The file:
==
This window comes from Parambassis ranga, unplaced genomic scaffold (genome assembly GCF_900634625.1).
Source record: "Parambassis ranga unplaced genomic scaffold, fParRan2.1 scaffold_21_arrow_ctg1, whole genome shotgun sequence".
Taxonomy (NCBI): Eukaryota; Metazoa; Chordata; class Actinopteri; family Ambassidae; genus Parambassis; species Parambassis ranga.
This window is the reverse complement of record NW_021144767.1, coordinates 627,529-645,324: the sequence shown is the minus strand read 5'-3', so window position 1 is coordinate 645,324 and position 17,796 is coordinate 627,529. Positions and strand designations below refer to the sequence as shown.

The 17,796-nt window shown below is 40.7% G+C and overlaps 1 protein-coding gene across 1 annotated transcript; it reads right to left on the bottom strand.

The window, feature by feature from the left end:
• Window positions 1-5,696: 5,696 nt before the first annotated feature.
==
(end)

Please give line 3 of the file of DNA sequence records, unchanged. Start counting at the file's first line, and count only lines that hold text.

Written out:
Taxonomy (NCBI): Eukaryota; Metazoa; Chordata; class Actinopteri; family Ambassidae; genus Parambassis; species Parambassis ranga.